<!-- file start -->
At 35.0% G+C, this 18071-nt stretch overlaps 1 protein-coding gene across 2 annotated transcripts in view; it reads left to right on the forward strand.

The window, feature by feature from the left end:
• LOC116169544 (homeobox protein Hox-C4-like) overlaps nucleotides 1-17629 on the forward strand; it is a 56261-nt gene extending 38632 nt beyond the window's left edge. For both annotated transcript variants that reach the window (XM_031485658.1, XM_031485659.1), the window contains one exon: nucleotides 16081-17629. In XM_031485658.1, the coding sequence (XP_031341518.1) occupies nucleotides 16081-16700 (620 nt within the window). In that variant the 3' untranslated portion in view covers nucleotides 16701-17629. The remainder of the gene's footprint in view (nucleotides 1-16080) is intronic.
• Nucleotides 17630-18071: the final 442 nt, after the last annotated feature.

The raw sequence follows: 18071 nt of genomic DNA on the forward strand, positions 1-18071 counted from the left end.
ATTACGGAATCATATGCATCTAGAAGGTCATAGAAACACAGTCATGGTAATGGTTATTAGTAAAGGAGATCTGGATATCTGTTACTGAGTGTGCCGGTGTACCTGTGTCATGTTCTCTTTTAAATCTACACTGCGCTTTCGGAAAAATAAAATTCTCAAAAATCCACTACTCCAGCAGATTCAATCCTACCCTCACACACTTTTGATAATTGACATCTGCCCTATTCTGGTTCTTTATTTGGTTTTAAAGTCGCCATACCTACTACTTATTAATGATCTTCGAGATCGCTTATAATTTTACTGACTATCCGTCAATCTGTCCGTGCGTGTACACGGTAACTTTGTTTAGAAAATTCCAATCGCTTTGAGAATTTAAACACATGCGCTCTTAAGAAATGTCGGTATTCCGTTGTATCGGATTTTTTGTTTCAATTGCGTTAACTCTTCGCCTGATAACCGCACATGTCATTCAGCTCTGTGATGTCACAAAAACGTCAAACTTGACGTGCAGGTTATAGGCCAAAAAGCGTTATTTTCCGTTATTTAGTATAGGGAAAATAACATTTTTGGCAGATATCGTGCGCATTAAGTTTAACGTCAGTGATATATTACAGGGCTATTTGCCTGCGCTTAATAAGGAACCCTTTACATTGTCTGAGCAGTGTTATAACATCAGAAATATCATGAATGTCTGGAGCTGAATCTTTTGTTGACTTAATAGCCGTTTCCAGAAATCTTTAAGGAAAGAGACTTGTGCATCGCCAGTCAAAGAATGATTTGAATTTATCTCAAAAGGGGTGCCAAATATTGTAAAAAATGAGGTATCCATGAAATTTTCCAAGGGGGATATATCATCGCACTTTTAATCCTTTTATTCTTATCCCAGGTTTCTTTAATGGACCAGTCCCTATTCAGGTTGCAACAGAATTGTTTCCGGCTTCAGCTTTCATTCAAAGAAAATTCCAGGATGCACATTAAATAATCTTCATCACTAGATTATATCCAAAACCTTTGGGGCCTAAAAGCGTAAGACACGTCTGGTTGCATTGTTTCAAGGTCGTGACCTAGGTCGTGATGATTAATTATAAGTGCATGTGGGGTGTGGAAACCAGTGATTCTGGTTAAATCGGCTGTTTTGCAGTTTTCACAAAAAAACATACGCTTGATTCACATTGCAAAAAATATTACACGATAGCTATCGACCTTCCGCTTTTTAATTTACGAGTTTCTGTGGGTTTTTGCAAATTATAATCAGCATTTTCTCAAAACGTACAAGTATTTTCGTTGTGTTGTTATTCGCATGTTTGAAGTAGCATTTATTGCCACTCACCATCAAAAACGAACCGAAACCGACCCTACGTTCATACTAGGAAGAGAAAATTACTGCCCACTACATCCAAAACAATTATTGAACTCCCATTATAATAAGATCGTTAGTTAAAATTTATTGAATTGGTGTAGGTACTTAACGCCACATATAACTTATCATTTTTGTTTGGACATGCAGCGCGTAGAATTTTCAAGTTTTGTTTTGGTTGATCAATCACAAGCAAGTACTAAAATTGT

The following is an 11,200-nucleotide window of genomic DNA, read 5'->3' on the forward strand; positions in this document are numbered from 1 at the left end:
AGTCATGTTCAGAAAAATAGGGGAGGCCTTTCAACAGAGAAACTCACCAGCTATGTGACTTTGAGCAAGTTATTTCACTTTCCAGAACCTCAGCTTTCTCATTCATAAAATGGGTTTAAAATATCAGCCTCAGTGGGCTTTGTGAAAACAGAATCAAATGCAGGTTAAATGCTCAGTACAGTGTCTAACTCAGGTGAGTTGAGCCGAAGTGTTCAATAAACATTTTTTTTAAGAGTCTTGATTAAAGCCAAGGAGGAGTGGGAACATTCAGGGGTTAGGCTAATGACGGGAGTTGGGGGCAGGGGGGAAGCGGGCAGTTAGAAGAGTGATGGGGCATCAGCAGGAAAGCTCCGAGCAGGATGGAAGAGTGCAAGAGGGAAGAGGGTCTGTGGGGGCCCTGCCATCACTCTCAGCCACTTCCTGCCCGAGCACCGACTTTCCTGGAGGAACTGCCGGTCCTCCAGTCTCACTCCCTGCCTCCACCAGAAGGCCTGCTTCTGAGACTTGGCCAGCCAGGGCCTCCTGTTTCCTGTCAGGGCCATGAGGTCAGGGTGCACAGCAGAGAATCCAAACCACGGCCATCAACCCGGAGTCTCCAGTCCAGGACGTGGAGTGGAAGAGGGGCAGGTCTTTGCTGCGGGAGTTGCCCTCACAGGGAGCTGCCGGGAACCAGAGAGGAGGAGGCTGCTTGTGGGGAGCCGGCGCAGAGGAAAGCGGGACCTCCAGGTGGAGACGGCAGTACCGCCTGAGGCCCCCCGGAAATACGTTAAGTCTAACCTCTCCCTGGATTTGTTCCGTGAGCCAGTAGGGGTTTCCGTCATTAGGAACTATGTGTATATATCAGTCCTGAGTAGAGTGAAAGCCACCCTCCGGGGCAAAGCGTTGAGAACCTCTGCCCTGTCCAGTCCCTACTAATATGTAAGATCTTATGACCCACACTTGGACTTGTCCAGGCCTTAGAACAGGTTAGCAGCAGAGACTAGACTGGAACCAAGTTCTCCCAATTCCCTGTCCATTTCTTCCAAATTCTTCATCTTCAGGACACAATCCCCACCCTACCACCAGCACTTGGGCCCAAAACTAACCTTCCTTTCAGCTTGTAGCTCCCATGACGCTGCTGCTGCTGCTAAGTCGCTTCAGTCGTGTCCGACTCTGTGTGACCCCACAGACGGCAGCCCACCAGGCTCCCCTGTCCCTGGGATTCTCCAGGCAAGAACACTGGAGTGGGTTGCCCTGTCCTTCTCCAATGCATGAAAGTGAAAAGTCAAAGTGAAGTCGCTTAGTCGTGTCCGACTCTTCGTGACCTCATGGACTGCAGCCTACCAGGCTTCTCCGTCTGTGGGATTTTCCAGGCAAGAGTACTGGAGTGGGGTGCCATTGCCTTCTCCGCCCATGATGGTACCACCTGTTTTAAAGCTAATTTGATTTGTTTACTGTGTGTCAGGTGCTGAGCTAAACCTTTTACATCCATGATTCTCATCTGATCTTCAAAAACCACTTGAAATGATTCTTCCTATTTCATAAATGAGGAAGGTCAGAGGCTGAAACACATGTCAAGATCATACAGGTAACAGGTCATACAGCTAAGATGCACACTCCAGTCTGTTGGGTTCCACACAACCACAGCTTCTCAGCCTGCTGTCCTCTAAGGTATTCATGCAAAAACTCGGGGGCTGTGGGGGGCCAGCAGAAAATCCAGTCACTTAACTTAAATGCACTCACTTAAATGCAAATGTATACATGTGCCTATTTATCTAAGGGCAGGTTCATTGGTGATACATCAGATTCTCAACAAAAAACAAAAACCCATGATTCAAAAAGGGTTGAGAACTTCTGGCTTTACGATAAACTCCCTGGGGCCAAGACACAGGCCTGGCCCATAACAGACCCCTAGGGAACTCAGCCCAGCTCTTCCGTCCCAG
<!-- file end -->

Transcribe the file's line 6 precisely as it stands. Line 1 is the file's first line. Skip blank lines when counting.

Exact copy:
ATTACGGAATCATATGCATCTAGAAGGTCATAGAAACACAGTCATGGTAATGGTTATTAGTAAAGGAGATCTGGATATCTGTTACTGAGTGTGCCGGTGTACCTGTGTCATGTTCTCTTTTAAATCTACACTGCGCTTTCGGAAAAATAAAATTCTCAAAAATCCACTACTCCAGCAGATTCAATCCTACCCTCACACACTTTTGATAATTGACATCTGCCCTATTCTGGTTCTTTATTTGGTTTTAAAGTCGCCATACCTACTACTTATTAATGATCTTCGAGATCGCTTATAATTTTACTGACTATCCGTCAATCTGTCCGTGCGTGTACACGGTAACTTTGTTTAGAAAATTCCAATCGCTTTGAGAATTTAAACACATGCGCTCTTAAGAAATGTCGGTATTCCGTTGTATCGGATTTTTTGTTTCAATTGCGTTAACTCTTCGCCTGATAACCGCACATGTCATTCAGCTCTGTGATGTCACAAAAACGTCAAACTTGACGTGCAGGTTATAGGCCAAAAAGCGTTATTTTCCGTTATTTAGTATAGGGAAAATAACATTTTTGGCAGATATCGTGCGCATTAAGTTTAACGTCAGTGATATATTACAGGGCTATTTGCCTGCGCTTAATAAGGAACCCTTTACATTGTCTGAGCAGTGTTATAACATCAGAAATATCATGAATGTCTGGAGCTGAATCTTTTGTTGACTTAATAGCCGTTTCCAGAAATCTTTAAGGAAAGAGACTTGTGCATCGCCAGTCAAAGAATGATTTGAATTTATCTCAAAAGGGGTGCCAAATATTGTAAAAAATGAGGTATCCATGAAATTTTCCAAGGGGGATATATCATCGCACTTTTAATCCTTTTATTCTTATCCCAGGTTTCTTTAATGGACCAGTCCCTATTCAGGTTGCAACAGAATTGTTTCCGGCTTCAGCTTTCATTCAAAGAAAATTCCAGGATGCACATTAAATAATCTTCATCACTAGATTATATCCAAAACCTTTGGGGCCTAAAAGCGTAAGACACGTCTGGTTGCATTGTTTCAAGGTCGTGACCTAGGTCGTGATGATTAATTATAAGTGCATGTGGGGTGTGGAAACCAGTGATTCTGGTTAAATCGGCTGTTTTGCAGTTTTCACAAAAAAACATACGCTTGATTCACATTGCAAAAAATATTACACGATAGCTATCGACCTTCCGCTTTTTAATTTACGAGTTTCTGTGGGTTTTTGCAAATTATAATCAGCATTTTCTCAAAACGTACAAGTATTTTCGTTGTGTTGTTATTCGCATGTTTGAAGTAGCATTTATTGCCACTCACCATCAAAAACGAACCGAAACCGACCCTACGTTCATACTAGGAAGAGAAAATTACTGCCCACTACATCCAAAACAATTATTGAACTCCCATTATAATAAGATCGTTAGTTAAAATTTATTGAATTGGTGTAGGTACTTAACGCCACATATAACTTATCATTTTTGTTTGGACATGCAGCGCGTAGAATTTTCAAGTTTTGTTTTGGTTGATCAATCACAAGCAAGTACTAAAATTGT